The Horse and Native American Culture – Spectacular Flowering and Ignominious Collapse
The acquisition of horses by the plains Indians in the early 18th century transformed the lives of most tribes between the Rockies and the Mississippi. Almost overnight they found a much more effective way of hunting the buffalo, the main staple of life in this huge area. They embraced the horseback riding culture enthusiastically. With a good horse under him, a hunter could go faster than a buffalo which gave him an enormous advantage.
Since the buffalo herds moved seasonally great distances from place to place those who depended on them for their living must move also. The horse made this far easier and quicker. I know of few situations in history where the economy and culture of a society have been so dramatically transformed with such lightning speed by a similar empowerment. The romance and excitement of this colorful culture has captured the imagination of the Western World and it has become a favorite subject for books, paintings and movies.
The Indian acquisition of the horse reminds me of the somewhat analogous technological revolution in our society caused by the invention and ubiquitous spread of motor vehicles. The glory days of Indian horsemen lasted a little over a century. Given our rapid exhaustion of oil and gas reserves and our pollution of the environment, one wonders if the glory days of the motor vehicle will last much longer than that of the mounted Indian.
It is a strange quirk of fate that equines originated in North America, but became extinct here though they continued to thrive in Asia after crossing the Bering Straits. It is interesting to speculate as to how different history would have been if the horse had stayed in North America and the enormous advantage to civilization had developed first on this side of the ocean. However that may be, it appears that few horses got into Indian hands before the revolt against the Spanish in New Mexico in 1680. In his wonderful book, American Colonies, Taylor says that this revolt was the greatest setback inflicted by natives on European expansion in North America. Thereafter horses and equine culture spread quickly northward across the whole Great Plains area far into Canada.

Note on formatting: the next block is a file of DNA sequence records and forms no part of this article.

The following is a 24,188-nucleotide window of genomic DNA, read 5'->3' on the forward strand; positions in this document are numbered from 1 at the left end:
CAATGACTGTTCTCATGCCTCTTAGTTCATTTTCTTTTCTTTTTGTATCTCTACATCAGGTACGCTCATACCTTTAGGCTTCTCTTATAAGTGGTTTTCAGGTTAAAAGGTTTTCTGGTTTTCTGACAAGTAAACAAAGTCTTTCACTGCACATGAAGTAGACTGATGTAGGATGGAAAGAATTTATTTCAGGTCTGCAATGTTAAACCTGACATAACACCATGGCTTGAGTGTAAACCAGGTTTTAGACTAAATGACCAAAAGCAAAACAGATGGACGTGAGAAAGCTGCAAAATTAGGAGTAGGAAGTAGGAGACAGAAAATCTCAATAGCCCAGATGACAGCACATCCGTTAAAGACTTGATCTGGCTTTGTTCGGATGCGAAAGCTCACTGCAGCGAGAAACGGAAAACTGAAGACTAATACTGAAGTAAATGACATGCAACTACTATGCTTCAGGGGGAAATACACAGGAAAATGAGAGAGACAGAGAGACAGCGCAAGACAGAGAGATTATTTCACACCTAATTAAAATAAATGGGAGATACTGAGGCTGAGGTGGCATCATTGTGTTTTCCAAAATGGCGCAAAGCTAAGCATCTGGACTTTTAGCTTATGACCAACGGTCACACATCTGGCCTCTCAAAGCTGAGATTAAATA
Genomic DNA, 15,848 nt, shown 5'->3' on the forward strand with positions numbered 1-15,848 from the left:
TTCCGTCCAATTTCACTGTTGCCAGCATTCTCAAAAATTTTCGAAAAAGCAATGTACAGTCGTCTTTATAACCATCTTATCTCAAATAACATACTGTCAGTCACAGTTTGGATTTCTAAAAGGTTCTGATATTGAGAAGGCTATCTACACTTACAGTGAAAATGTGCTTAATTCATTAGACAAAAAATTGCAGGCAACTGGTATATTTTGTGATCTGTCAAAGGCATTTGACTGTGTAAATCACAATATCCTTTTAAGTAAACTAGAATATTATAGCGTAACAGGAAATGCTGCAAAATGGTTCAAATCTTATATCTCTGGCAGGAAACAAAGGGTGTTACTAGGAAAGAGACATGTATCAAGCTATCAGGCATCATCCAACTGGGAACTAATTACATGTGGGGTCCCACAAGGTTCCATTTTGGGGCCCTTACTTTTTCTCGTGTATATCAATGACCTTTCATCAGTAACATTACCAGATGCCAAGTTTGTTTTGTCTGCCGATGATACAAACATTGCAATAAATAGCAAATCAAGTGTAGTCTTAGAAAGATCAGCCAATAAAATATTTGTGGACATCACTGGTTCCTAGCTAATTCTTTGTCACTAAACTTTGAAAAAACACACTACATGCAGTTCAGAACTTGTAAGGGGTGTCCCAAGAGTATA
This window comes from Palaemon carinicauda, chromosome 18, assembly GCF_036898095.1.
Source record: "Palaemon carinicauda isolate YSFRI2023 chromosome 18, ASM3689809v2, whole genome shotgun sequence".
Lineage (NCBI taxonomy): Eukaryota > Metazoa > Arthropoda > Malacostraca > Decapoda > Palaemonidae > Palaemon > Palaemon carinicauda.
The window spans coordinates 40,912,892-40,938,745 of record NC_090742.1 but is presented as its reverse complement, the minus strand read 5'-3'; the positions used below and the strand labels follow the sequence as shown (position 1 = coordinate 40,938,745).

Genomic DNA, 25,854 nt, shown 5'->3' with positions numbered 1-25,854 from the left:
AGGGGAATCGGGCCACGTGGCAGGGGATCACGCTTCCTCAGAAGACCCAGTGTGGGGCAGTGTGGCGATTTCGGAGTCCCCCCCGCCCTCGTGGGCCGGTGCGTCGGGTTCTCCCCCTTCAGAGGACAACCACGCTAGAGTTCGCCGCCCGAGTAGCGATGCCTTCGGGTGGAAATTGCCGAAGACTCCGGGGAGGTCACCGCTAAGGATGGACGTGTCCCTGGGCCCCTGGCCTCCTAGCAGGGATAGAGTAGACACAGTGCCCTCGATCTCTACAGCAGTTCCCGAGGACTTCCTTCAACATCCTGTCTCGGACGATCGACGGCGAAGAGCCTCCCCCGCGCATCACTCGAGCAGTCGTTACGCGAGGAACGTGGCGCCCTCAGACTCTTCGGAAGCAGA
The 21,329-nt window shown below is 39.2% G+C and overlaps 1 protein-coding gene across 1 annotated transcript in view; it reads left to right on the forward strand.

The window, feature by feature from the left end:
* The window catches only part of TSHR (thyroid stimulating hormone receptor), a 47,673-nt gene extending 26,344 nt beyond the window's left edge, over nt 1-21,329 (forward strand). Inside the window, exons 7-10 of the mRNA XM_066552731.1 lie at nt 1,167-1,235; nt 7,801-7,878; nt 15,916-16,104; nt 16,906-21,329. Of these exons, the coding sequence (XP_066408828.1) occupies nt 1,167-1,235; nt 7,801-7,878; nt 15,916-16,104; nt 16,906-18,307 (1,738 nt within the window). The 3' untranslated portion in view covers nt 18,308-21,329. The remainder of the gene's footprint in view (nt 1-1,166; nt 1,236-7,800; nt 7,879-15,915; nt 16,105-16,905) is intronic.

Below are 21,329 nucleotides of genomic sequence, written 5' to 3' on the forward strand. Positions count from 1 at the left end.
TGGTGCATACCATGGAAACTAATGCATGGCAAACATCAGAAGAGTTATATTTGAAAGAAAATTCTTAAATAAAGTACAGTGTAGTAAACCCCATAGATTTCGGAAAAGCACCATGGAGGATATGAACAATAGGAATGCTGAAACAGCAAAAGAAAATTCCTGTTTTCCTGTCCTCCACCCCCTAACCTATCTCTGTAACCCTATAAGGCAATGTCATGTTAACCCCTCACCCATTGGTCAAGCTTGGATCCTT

One must remember that before the early 1700s the Plains Indian depended on dogs or human beings for transporting their equipment. The vast herds of buffalo were extremely difficult for them to hunt because they could move much faster than a man on foot. On the vast plains there was little cover where hunters could hide to make a stalk. Certainly resourceful hunters managed to kill buffalo with techniques like approaching using wolf hides as cover or driving herds over a precipice, but this did not provide great abundance with any continuity. Almost overnight, as if by magic, they found a way to outrun a buffalo and carry much greater loads farther and faster than a dog or a human.
As in European societies, the horse was sometimes a mixed blessing since it could be used for military purposes. It made lightning raids on enemy villages at considerable distances possible and the theft of horses caused endless animosities. Hunting rights to particular areas ignited fierce warfare. Around tribal centers game tended to become less plentiful and sought refuge in the no man’s land between rivals which caused frequent clashes between hunting parties.
Tragically, the glory days of mounted warriors lasted little more than a century, a tiny fraction of the more than 10,000 year history of Indians here. With the decimation of the buffalo herds, military defeat and white settlement, the picturesque culture of these proud, nomadic hunter/warriors was shattered and is only a memory today. One can understand that these people have had trouble adapting to the humdrum existence of a sedentary life on a reservation.
By Bayard Fox